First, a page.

O Herr Gott, wir danken dir von Herzen, daß du durch deine Apostel das Wort deines Evangclii über die ganze Welt hast ausgebreitet und zu uns auch mit Gnaden kommen lasse und bitten dich, du wollest unter uns die Lehre deiner heiligen Apostel rein erhalten und durch deinen heiligen Geist geben, daß wir darin wachsen und zunehmen, der du mit dem Sohn u.

The Nicene Creed

The Emperor Constantine with bishops at the Council of Nicea. Nicholas of Myra is second from the right.

The Nicene Creed was written at the Council of Nicea in A. D. 325, and completed in close to its present form at the Council of Constantinople in A. D. 381. (Sometimes it is called the Niceno-Constantinopolitan Creed.) It was written as a response to confusion about the doctrines of the Trinity and the dual nature of Christ as God and man. It draws heavily from Scripture. You can see a reflection of John chapter 1 in the second article about the dual nature of Christ. It has always been used as a creed of the church, and so it begins “We believe.” The Apostles’ Creed was originally a personal confession of faith at a person’s baptism, and so it begins “I believe.” The Nicene Creed is a part of the Divine Service as the congregation’s response to the Word. “We have heard… and so, we believe.” Later translations changed the first words of each article to the singular “I,” but modern practice has been to return to the original wording and intent of the creed as the confession of the assembled church.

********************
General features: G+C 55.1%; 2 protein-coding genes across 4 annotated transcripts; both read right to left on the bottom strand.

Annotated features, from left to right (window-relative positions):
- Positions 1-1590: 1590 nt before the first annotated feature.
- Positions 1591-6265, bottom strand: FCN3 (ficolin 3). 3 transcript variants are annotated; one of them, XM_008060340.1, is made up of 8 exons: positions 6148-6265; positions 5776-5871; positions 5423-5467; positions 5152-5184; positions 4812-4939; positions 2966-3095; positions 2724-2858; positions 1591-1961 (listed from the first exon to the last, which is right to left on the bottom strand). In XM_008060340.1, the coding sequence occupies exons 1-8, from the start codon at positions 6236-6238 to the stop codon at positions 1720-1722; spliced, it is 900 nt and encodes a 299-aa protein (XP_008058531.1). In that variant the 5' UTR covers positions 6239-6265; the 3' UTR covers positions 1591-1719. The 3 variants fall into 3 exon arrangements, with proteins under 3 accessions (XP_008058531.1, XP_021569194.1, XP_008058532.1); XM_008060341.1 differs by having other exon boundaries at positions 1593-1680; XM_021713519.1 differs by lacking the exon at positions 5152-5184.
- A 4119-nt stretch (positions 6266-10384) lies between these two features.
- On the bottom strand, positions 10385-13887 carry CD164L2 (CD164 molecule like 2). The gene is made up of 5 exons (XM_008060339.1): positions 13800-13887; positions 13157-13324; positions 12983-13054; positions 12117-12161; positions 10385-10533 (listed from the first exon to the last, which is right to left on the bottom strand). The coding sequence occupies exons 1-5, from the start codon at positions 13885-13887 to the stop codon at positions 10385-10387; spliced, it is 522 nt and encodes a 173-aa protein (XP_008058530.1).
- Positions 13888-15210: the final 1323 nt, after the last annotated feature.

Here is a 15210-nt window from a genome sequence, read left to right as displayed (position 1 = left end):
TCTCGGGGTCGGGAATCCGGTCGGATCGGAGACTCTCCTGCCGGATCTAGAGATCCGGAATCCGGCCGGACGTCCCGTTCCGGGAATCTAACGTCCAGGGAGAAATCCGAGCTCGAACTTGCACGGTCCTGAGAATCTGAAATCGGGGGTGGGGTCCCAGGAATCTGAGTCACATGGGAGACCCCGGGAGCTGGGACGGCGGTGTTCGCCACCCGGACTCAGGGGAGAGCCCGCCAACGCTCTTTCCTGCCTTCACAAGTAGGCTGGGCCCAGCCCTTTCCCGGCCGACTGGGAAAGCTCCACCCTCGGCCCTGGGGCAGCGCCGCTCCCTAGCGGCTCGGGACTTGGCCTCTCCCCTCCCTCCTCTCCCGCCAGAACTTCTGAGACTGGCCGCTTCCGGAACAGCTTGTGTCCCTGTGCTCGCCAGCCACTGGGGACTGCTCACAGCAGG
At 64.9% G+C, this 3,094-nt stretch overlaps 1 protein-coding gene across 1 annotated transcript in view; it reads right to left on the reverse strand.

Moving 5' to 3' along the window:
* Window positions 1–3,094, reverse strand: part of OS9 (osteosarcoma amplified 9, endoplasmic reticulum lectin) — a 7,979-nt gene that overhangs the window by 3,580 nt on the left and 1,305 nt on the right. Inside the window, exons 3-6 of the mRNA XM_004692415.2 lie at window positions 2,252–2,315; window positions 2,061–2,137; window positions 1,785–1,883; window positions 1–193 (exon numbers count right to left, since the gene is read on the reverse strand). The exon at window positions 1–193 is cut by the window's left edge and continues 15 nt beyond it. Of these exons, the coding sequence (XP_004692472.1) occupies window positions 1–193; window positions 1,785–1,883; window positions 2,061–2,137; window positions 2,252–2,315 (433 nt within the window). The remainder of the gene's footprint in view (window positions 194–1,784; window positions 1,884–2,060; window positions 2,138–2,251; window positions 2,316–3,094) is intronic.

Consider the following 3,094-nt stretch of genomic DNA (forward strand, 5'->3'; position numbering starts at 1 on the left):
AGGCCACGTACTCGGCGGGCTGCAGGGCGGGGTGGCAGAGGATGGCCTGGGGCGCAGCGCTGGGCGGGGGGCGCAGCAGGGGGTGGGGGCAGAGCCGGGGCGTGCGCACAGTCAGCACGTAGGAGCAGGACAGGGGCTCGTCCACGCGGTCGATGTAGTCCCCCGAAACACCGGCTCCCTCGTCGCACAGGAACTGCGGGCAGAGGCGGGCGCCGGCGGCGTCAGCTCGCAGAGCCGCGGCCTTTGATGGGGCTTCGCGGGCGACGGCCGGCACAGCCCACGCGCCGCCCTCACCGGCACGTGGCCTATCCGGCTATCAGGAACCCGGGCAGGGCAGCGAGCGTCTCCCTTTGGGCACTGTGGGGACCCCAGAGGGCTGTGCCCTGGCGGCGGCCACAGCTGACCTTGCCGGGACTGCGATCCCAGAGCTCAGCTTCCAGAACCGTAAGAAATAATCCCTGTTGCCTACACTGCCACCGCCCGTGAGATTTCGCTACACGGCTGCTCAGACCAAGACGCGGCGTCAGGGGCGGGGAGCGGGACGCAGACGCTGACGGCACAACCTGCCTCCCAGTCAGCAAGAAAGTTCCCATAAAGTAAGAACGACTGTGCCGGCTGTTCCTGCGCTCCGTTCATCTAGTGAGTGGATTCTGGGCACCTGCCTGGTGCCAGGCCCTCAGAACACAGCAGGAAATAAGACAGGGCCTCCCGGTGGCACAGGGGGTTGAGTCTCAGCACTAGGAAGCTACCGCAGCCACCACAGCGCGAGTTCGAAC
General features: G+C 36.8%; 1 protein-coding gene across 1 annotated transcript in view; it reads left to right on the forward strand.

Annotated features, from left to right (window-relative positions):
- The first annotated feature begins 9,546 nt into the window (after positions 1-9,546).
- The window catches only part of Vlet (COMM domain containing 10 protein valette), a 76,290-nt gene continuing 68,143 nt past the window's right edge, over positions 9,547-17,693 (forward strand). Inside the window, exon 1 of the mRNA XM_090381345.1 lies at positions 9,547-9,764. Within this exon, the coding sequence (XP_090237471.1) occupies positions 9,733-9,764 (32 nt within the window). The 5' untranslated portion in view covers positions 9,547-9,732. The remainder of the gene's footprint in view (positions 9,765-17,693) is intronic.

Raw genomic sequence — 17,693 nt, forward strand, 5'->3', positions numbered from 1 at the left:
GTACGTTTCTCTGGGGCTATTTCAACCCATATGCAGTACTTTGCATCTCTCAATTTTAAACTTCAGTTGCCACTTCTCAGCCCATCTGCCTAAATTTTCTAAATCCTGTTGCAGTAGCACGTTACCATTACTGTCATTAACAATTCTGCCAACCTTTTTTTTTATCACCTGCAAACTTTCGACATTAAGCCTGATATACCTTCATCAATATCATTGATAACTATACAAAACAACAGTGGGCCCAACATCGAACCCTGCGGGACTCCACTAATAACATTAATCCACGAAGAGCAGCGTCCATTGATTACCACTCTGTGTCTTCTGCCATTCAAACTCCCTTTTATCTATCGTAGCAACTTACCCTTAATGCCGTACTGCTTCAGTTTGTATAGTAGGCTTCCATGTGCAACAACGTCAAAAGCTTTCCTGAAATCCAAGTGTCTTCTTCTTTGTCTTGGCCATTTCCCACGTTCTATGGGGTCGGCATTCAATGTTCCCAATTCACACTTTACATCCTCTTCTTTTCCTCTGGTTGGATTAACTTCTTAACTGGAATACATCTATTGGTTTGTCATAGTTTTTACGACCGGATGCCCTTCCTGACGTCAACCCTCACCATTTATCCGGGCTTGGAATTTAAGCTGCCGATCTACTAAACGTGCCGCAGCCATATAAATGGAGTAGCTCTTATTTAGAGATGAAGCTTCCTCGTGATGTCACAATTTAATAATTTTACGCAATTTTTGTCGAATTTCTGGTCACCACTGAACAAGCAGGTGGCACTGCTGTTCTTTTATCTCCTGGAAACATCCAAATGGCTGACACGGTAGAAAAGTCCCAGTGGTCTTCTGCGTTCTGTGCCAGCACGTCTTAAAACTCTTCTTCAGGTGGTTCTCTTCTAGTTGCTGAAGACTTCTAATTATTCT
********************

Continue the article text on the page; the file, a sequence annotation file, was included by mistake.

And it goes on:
We believe in one God,
the Father, the Almighty,
maker of heaven and earth,
of all that is, seen and unseen.

We believe in one Lord, Jesus Christ,
the only Son of God,
eternally begotten of the Father,
God from God, Light from Light,
true God from true God,
begotten, not made,
of one Being with the Father;
through him all things were made.
For us and for our salvation
he came down from heaven,
was incarnate of the Holy Spirit and the Virgin Mary
and became fully human.
For our sake he was crucified under Pontius Pilate;
he suffered death and was buried.
On the third day he rose again
in accordance with the Scriptures;
he ascended into heaven
and is seated at the right hand of the Father.
He will come again in glory to judge the living and the dead,
and his kingdom will have no end.

We believe in the Holy Spirit, the Lord, the giver of life,
who proceeds from the Father and the Son,
who in unity with the Father and the Son is worshiped and glorified,
who has spoken through the prophets.
We believe in one holy Christian and apostolic Church.
We acknowledge one baptism for the forgiveness of sins.
We look for the resurrection of the dead,
and the life of the world to come. Amen.

Source: English Language Liturgical Consultation, altered slightly.

Below is the text from the 1928 Book of Common Prayer:

I BELIEVE in one God the Father Almighty, Maker of heaven and earth, And of all things visible and invisible:

And in one Lord Jesus Christ, the only-begotten Son of God; Begotten of his Father before all worlds, God of God, Light of Light, Very God of very God; Begotten, not made; Being of one substance with the Father; By whom all things were made: Who for us men and for our salvation came down from heaven, And was incarnate by the Holy Ghost of the Virgin Mary, And was made man: And was crucified also for us under Pontius Pilate; He suffered and was buried: And the third day he rose again according to the Scriptures: And ascended into heaven, And sitteth on the right hand of the Father: And he shall come again, with glory, to judge both the quick and the dead; Whose kingdom shall have no end.